The Bible says that women should keep silent in church and that they should pray and prophesy. It calls wives the weaker partner and says that men and women are equal. When it comes to understanding what Scripture says about men and women, those on both sides of the debate can and do marshal strong evidence from the Bible. Why are they able to do this? John Stackhouse boldly contends it is because Scripture in fact says both things. Does the Bible contradict itself then? Not so. Rather, in this revised and expanded edition of Finally Feminist, Stackhouse describes the single approach in Scripture that guides us with clear direction on these important matters of relationships in the church and the family. Are you looking for an approach that takes the whole Bible into account and not just bits and pieces of it? While treating Scripture with utmost seriousness, Stackhouse moves us all beyond the impasse in this important debate.
Pastor, author, and leadership consultant unpacks instruction for church leaders found in 1 Peter 5:1-4 where they are exhorted to shepherd the flock among them.Some instruction is timeless. Regardless of the age in which we live, certain instruction carries no expiration on its relevance. Pastor, author, and leadership consultant, Larry Osborne has discovered this to be the case with instruction on how to be a good leader. The best, most practical advice comes from the Bible, and in particular, 1 Peter 5:1-4. It's in this short passage where leaders are exhorted to shepherd the flock among them.Unfortunately, most modern leaders have precious little experience tending sheep, and many of the implications that were well understood when Peter penned these words are lost on today's reader. Osborne finds the parallels to be numerous, well-worth reviewing and understanding anew.A shepherd leads them to water even when they fear it. A shepherd never allows one sick lamb to destroy the flock. A shepherd lays down his life for his sheep . . .When leaders truly understand Peter's words of exhortation to lead like a shepherd, then they will begin to see the path that leads them to Leading Well.
This is the sixth of eight volumes containing the record of the institutions performed in the archdeaconry of Lincoln by Oliver Sutton, bishop of Lincoln from 1280 to 1299. As a scholar he appears to have been competent rather than distinguished; but he was a thoroughly good man, a trained canonist who was determined to uphold the law, and an administrator at once efficient and humane. For nearly twenty years he devoted himself almost completely to his diocese, ruling it with unending patience and a determined sense of justice. Among other fascinating details, his register describes incidents in the course of which clerks were maltreated and sometimes killed, rights of sanctuary violated and churches desecrated by bloodshed.
Becoming a Better Leader Starts with a Transformed Inner Life Do you feel too overwhelmed to enjoy life, unable to sort out the demands on your time? Are you doing your best work as a leader, yet not making an impact? Have you ever felt stuck, powerless to change your environment? In The Emotionally Healthy Leader, bestselling author Peter Scazzero shows leaders how to develop a deep, inner life with Christ, examining its profound implications for surviving stress, planning and decision making, building teams, creating healthy culture, influencing others, and much more. The Emotionally Healthy Leader contains: Concise assessments for leaders and teams to measure their leadership health Practical, proven strategies that have been developed over a 28-year period spent both in the local church and in equipping leaders around the world Helpful applications of how to face your shadow, lead out of your marriage or singleness, slow down, and embrace endings for new beginnings Going beyond simply offering a quick fix or new technique, The Emotionally Healthy Leader gets to the core, beneath-the-surface issues of uniquely Christian leadership. This book is more than just a book you will read; it is a resource you will come back to over and over again.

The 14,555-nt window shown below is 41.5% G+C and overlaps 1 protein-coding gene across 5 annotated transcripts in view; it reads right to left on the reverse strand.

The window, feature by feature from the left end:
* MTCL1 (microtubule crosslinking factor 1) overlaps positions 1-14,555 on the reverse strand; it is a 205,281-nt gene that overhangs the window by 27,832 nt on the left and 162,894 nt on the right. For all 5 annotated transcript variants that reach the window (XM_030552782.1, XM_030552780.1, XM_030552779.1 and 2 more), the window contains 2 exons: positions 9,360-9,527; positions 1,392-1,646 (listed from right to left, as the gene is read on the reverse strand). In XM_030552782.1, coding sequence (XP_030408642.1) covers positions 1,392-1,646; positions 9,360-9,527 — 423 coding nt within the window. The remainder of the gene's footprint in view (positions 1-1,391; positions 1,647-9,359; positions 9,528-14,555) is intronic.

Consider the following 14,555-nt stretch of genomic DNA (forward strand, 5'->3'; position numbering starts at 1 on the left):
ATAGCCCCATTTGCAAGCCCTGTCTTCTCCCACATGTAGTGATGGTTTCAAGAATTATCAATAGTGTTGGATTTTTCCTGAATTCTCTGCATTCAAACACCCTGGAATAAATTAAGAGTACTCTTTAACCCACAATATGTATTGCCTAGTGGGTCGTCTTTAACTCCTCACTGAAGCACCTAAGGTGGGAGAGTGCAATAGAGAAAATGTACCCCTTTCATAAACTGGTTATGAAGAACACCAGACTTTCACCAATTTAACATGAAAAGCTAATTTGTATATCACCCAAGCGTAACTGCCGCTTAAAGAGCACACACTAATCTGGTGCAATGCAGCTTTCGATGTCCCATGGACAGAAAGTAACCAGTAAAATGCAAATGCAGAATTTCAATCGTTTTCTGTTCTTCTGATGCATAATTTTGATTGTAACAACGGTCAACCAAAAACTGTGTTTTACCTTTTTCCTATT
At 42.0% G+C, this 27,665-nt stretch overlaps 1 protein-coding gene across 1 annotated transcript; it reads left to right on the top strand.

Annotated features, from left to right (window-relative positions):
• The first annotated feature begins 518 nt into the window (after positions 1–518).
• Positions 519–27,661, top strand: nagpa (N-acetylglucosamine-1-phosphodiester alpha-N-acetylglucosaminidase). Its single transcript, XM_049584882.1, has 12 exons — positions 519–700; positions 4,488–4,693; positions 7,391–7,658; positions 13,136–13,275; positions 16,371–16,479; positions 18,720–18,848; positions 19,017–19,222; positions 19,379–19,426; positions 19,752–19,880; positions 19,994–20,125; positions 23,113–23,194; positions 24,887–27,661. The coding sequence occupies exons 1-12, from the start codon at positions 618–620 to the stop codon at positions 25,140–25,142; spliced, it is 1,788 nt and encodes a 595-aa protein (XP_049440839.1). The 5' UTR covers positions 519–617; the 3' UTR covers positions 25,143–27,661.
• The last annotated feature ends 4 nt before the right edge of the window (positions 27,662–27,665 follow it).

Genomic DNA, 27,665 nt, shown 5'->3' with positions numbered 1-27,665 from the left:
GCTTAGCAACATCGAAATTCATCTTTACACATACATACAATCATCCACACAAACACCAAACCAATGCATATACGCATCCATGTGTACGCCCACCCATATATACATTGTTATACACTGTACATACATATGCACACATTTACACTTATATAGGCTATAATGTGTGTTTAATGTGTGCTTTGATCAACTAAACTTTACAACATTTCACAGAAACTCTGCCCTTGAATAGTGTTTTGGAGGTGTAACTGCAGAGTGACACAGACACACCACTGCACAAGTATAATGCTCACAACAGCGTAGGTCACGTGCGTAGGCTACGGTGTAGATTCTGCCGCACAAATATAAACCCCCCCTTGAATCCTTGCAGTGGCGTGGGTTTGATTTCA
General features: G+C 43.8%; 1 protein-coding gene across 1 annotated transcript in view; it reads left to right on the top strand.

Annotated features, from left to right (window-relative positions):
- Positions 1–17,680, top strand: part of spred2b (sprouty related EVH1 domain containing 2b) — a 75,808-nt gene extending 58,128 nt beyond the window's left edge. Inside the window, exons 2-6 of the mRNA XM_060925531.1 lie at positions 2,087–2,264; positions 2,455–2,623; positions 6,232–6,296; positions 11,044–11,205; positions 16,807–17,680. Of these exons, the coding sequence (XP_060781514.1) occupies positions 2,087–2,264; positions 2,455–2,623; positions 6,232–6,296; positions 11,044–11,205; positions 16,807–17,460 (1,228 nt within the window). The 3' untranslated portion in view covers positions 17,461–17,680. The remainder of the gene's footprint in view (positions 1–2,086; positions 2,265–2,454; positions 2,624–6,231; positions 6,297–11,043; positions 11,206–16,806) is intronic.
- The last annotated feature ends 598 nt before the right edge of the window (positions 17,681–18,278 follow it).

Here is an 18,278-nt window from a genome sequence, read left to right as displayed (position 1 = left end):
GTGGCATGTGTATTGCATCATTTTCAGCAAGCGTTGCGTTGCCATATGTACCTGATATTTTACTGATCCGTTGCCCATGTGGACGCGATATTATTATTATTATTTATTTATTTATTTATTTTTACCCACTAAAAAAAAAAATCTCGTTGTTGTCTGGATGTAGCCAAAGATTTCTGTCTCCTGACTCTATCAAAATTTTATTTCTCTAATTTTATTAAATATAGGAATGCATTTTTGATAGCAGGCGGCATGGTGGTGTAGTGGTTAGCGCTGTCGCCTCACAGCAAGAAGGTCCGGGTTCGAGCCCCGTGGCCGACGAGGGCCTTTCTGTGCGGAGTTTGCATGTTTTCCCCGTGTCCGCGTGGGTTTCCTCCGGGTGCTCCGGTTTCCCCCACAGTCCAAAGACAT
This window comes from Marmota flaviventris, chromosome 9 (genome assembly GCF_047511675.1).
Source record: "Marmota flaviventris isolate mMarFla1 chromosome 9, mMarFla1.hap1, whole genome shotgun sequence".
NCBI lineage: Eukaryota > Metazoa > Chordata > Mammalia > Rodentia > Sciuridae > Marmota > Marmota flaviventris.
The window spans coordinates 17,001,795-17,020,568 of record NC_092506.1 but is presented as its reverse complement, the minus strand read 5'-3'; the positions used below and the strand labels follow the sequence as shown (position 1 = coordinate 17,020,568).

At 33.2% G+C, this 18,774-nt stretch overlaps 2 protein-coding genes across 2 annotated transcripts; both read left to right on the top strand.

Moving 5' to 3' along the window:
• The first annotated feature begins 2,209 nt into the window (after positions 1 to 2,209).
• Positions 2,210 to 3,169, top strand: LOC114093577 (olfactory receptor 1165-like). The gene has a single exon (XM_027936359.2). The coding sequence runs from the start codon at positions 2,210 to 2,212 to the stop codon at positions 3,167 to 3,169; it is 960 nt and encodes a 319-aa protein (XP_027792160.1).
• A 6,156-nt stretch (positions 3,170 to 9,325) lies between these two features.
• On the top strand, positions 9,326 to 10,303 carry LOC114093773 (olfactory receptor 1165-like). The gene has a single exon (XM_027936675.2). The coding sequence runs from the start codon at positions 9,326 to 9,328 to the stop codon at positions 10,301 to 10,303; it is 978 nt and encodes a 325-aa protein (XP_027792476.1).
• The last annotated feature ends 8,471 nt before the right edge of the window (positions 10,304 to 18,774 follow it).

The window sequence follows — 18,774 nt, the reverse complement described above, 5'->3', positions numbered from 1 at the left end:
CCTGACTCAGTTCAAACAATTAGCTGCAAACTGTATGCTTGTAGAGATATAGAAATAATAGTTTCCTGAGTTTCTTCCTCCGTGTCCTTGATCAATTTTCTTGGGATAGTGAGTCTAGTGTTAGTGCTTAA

The important questions in ecumenical dialogue centre upon issues of authority and order. This book uses the development of ministry in the early Methodist Church to explore the origins of the Methodist Order and identify the nature of authority exercised by John Wesley, the founder of the Methodist Church. Showing Methodism as having been founded upon Episcopalian principles, but in a manner reinterpreted by its founder, Adrian Burdon charts the journey made by John Wesley and his people towards the ordination of preachers, which became such a major issue amongst the first Methodist Societies. Implications for understanding the nature and practice of authority and order in modern Methodism are explored, with particular reference to the covenant for unity between English Methodists and the Church of England.
Revival begins with God. But it's lived out through us. While we can't determine how God will act, we can be expectant and anticipate his work. And revivals are not just experienced-they can be led. James Choung and Ryan Pfeiffer have seen revival in their own ministries, with remarkable transformation in both individuals and communities. They unpack what revival looks like, how Christians can anticipate it, and how they can experience it in their own lives and in larger movements. They provide a model of revival leadership for Christians who want to facilitate and spread revival in their contexts, with implications for evangelism, mission, and growth. We all need a spiritual breakthrough. Discover what revival can look like for you and those around you.